Kindergartners at three Etowah County schools get Kinder Camp
Original post by Donna Cope on Alabama NewsCenter
Life success begins with kindergarten.
That’s the finding of studies by education experts at the University of Alabama in Birmingham. A positive start in pre-K and kindergarten makes a big difference in one’s future success in school and beyond.
An Elevate grant through the Alabama Power Foundation has helped bring the Kinder Camp program to three rural schools in Etowah County schools and give children a more positive school experience, said Emily Sims, director of Success By 6 at the United Way of Etowah County (UWEC).
The Elevate grant has assisted with the cost – about $2,000 to $2,500 – to hold the early learning program at Duck Springs Elementary and Ivalee Elementary schools in Attalla, and West End Elementary in Altoona.
“We want to make sure kids and parents are ready for school,” said Sims, who earned a degree in human development and family studies at Auburn University. She presented Kinder Camp at West End Elementary School on Aug. 1, the first day of classes.
Sims noted that kindergartners must take in so much at the beginning of school: They learn to wait their turn, stand in line, be still and listen, and find their way to the bathroom and gym. Teachers realize that learning new routines is stressful to kids, and the program aims to make learning easier.
Kinder Camp makes a huge difference for youngsters at West End Elementary School in Altoona, said Principal Paige Cash. Kinder Camp establishes the basic routines and makes for an easier start for teachers.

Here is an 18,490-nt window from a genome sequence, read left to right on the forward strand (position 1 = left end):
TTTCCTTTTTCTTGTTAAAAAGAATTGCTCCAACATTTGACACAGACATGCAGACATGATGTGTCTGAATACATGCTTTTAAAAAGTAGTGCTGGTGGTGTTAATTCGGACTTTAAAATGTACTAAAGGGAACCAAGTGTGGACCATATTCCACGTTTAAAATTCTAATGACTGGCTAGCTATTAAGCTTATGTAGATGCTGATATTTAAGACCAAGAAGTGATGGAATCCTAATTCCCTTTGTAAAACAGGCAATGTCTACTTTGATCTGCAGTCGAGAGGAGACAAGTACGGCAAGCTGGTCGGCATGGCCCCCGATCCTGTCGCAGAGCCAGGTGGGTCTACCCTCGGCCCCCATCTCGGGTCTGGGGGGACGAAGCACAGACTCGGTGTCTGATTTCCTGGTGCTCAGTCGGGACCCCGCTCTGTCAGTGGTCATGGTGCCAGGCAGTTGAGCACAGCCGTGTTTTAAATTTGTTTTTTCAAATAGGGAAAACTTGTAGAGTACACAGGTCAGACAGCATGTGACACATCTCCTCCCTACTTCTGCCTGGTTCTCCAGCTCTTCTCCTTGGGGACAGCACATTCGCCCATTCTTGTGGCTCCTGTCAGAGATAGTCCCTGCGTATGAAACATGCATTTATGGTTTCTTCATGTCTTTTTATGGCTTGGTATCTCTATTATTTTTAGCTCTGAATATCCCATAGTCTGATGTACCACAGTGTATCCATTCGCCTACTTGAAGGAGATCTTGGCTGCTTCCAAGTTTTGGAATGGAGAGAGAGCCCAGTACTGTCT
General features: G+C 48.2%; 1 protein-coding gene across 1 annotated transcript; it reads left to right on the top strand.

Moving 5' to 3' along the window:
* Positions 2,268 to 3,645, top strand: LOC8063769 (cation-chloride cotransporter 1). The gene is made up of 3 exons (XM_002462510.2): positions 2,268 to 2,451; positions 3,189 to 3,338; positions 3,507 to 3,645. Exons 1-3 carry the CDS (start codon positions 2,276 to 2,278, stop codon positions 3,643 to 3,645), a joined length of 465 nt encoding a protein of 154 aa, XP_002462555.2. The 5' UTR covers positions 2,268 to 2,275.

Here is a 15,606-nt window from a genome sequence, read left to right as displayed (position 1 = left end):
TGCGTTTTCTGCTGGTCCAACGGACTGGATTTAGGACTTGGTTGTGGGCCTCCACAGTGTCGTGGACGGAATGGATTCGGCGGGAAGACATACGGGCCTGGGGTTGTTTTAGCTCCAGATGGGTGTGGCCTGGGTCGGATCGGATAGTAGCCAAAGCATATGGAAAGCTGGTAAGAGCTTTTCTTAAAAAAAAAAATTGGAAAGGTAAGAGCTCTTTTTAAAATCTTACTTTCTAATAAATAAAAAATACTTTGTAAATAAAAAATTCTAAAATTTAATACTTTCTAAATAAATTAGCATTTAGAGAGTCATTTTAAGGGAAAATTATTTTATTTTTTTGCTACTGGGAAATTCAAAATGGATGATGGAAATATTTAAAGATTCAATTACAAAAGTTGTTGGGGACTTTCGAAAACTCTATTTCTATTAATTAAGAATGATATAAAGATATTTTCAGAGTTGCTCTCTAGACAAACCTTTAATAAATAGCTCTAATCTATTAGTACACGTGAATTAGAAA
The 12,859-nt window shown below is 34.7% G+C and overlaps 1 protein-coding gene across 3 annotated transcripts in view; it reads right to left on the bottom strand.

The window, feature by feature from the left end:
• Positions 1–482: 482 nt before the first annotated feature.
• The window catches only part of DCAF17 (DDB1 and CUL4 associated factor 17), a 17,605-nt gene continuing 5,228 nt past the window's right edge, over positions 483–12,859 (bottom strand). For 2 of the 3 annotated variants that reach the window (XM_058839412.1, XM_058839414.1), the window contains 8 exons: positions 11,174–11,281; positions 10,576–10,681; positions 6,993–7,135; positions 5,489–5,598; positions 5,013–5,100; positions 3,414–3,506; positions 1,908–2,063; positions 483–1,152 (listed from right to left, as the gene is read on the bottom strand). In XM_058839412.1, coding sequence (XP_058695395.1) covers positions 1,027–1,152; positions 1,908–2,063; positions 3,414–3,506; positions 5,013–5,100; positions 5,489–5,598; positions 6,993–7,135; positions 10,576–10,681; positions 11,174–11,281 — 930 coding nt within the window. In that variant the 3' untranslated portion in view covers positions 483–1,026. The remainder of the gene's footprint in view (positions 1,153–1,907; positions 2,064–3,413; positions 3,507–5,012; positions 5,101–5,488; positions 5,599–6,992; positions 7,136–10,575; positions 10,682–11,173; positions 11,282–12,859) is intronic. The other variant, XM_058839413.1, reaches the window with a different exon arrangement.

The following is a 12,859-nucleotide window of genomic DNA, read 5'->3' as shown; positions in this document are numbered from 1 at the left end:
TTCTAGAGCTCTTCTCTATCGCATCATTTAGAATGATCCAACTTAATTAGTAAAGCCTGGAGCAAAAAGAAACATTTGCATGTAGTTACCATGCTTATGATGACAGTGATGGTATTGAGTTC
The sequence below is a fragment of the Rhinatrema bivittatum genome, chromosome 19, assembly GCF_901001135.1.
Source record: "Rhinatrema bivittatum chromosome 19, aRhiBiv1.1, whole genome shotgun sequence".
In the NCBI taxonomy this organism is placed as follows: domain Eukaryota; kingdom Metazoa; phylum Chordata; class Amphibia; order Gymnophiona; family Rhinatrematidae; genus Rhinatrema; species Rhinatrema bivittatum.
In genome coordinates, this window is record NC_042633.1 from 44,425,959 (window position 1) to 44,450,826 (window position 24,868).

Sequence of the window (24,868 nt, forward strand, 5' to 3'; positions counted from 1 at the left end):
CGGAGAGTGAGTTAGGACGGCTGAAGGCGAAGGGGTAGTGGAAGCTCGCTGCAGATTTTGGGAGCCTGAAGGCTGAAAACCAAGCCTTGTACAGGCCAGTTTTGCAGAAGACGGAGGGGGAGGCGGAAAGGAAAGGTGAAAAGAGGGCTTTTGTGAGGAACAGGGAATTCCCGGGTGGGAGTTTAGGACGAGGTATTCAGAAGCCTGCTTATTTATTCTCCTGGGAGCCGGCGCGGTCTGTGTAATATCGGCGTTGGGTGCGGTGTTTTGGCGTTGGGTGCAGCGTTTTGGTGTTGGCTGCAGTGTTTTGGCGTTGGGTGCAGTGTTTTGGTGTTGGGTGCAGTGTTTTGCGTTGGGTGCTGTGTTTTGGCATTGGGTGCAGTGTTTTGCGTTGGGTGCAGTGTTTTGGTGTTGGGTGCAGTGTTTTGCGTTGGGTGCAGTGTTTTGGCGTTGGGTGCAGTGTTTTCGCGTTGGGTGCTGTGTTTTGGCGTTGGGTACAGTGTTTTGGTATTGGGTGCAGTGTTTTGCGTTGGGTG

“The program is fabulous,” said Cash, who earned her elementary education degree from Jacksonville State University, and holds master’s degrees in counseling and administration. “It’s great for the community, great for parents and for the kids transitioning into school.
“I think it removes the nervousness and beginning-of-school jitters,” Cash said. “School can be very new to them, so when it’s time for school, they’ve already experienced it through Kinder Camp.”
UWEC started Kinder Camp in 2014 to help with schools in rural counties without day care programs.
“The purpose is to teach them the 1-2-3s and ABCs about their new routine – sitting in their seats, where the gym is, how to go through the lunch line and learn how to hold the lunch tray,” said Sims, who has worked with UWEC for 10 years.
Every child takes home a free backpack with essential school supplies, which is a big help for struggling families, Sims said. About 100 children attend the program annually, and UWEC has given away 400 backpacks.
Kinder Camp helps students and parents know what to expect about school.
“They hear from the principal, teachers and nurses that first day,” Sims said.
The program helps everyone be more at ease, Sims said, and moves children toward being able to reach their potential. Kids are ready to face their first week at school.
“The goal is when the kids get out of the car, they’re confident and it takes away their fears that kids have when they’re not used to a school setting,” she said.
Cash said that Kinder Camp offers a great opportunity to make parents aware of different resources available through UWEC. She and her teachers appreciate all of the sponsors that make Kinder Camp possible.
“It’s a wonderful thing for our students and our community,” she said.